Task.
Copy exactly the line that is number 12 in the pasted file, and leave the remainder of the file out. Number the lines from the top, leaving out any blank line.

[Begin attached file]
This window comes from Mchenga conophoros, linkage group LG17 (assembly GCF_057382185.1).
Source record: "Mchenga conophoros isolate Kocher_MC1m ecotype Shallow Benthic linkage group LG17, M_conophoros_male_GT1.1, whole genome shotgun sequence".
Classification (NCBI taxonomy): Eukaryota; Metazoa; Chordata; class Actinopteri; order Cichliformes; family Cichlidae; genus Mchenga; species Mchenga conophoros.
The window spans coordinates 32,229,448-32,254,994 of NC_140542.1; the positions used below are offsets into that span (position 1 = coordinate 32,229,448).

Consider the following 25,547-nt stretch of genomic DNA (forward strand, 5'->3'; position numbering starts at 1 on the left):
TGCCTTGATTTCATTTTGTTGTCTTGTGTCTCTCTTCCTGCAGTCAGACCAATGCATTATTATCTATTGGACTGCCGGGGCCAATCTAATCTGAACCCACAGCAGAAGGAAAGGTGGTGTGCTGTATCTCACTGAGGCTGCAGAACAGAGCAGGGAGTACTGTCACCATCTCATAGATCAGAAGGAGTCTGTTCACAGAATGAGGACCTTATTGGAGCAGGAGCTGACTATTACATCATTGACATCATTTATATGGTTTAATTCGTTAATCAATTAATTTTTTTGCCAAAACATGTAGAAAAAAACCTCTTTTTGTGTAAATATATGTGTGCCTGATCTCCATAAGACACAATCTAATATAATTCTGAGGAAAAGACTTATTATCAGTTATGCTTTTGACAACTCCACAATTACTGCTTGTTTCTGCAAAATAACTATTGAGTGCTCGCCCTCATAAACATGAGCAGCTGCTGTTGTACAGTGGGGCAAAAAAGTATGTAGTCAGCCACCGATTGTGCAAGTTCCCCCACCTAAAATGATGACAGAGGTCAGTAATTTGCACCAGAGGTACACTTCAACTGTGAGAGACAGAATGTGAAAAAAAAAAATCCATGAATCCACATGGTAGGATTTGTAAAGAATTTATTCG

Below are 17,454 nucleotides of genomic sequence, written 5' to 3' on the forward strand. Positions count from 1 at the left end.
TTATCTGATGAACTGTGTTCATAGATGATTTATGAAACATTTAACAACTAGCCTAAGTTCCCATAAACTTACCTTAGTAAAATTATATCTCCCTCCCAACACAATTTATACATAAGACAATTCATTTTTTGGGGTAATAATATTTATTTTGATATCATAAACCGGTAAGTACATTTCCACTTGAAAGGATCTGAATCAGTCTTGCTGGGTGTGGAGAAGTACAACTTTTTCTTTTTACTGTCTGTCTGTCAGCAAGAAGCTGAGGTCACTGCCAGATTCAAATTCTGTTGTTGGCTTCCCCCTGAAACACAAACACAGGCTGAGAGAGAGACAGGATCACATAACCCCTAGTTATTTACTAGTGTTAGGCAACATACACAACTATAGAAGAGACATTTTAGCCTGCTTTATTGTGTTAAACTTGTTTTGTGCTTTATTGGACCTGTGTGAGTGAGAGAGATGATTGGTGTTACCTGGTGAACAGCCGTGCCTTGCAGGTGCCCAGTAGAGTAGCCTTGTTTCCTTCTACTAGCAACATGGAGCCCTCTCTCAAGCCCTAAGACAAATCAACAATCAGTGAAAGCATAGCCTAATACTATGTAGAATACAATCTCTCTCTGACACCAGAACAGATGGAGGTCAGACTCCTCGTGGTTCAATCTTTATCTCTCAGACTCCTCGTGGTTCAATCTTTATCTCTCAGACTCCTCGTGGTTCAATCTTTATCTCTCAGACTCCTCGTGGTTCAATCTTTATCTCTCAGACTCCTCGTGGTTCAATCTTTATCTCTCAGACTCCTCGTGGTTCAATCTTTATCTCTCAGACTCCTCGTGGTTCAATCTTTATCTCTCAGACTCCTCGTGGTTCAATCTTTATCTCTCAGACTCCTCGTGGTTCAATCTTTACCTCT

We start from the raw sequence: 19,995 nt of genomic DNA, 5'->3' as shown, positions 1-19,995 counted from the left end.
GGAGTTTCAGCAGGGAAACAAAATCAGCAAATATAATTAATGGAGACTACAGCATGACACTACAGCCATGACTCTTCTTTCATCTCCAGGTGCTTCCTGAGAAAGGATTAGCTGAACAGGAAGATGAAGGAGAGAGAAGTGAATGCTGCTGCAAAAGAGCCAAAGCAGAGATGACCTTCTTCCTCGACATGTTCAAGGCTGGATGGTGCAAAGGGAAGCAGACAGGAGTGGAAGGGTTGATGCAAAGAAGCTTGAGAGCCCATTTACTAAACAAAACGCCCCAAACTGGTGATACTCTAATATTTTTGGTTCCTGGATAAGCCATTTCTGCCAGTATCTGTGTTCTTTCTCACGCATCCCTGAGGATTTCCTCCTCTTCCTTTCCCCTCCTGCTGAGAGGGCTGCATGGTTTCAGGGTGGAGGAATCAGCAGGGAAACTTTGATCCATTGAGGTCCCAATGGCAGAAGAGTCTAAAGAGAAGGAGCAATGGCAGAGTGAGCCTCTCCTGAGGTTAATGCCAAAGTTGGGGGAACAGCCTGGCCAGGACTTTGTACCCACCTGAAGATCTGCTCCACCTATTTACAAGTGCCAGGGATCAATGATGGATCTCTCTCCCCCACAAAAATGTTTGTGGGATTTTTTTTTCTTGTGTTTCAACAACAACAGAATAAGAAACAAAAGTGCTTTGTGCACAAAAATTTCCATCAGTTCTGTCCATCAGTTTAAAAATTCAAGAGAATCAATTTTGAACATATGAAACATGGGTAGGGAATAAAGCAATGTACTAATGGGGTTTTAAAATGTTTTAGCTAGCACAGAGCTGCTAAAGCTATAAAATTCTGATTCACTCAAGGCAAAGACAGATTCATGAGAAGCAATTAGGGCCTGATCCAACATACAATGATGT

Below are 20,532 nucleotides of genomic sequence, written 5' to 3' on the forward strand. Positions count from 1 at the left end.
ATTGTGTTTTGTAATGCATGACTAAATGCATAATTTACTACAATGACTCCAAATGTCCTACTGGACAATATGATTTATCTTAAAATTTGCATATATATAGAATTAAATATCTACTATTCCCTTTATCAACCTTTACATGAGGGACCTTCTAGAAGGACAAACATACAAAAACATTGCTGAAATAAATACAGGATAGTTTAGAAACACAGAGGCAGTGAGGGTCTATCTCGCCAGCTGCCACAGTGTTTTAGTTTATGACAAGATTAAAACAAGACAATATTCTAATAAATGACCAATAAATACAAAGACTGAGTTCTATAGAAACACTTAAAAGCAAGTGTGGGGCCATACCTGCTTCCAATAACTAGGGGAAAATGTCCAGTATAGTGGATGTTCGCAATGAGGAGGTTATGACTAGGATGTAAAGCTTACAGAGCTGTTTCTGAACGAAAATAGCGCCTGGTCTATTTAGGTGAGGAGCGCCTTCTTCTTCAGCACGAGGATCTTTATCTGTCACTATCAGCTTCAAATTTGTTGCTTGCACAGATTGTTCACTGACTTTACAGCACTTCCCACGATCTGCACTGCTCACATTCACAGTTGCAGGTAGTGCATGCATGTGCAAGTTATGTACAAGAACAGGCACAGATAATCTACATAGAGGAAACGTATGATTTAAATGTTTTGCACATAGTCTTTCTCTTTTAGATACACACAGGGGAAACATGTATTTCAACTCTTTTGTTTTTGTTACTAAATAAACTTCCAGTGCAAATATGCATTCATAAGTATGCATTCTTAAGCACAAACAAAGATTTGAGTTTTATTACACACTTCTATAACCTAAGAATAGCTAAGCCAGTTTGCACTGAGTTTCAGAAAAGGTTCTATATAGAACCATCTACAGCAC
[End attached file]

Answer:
ATTGTGTTTTGTAATGCATGACTAAATGCATAATTTACTACAATGACTCCAAATGTCCTACTGGACAATATGATTTATCTTAAAATTTGCATATATATAGAATTAAATATCTACTATTCCCTTTATCAACCTTTACATGAGGGACCTTCTAGAAGGACAAACATACAAAAACATTGCTGAAATAAATACAGGATAGTTTAGAAACACAGAGGCAGTGAGGGTCTATCTCGCCAGCTGCCACAGTGTTTTAGTTTATGACAAGATTAAAACAAGACAATATTCTAATAAATGACCAATAAATACAAAGACTGAGTTCTATAGAAACACTTAAAAGCAAGTGTGGGGCCATACCTGCTTCCAATAACTAGGGGAAAATGTCCAGTATAGTGGATGTTCGCAATGAGGAGGTTATGACTAGGATGTAAAGCTTACAGAGCTGTTTCTGAACGAAAATAGCGCCTGGTCTATTTAGGTGAGGAGCGCCTTCTTCTTCAGCACGAGGATCTTTATCTGTCACTATCAGCTTCAAATTTGTTGCTTGCACAGATTGTTCACTGACTTTACAGCACTTCCCACGATCTGCACTGCTCACATTCACAGTTGCAGGTAGTGCATGCATGTGCAAGTTATGTACAAGAACAGGCACAGATAATCTACATAGAGGAAACGTATGATTTAAATGTTTTGCACATAGTCTTTCTCTTTTAGATACACACAGGGGAAACATGTATTTCAACTCTTTTGTTTTTGTTACTAAATAAACTTCCAGTGCAAATATGCATTCATAAGTATGCATTCTTAAGCACAAACAAAGATTTGAGTTTTATTACACACTTCTATAACCTAAGAATAGCTAAGCCAGTTTGCACTGAGTTTCAGAAAAGGTTCTATATAGAACCATCTACAGCAC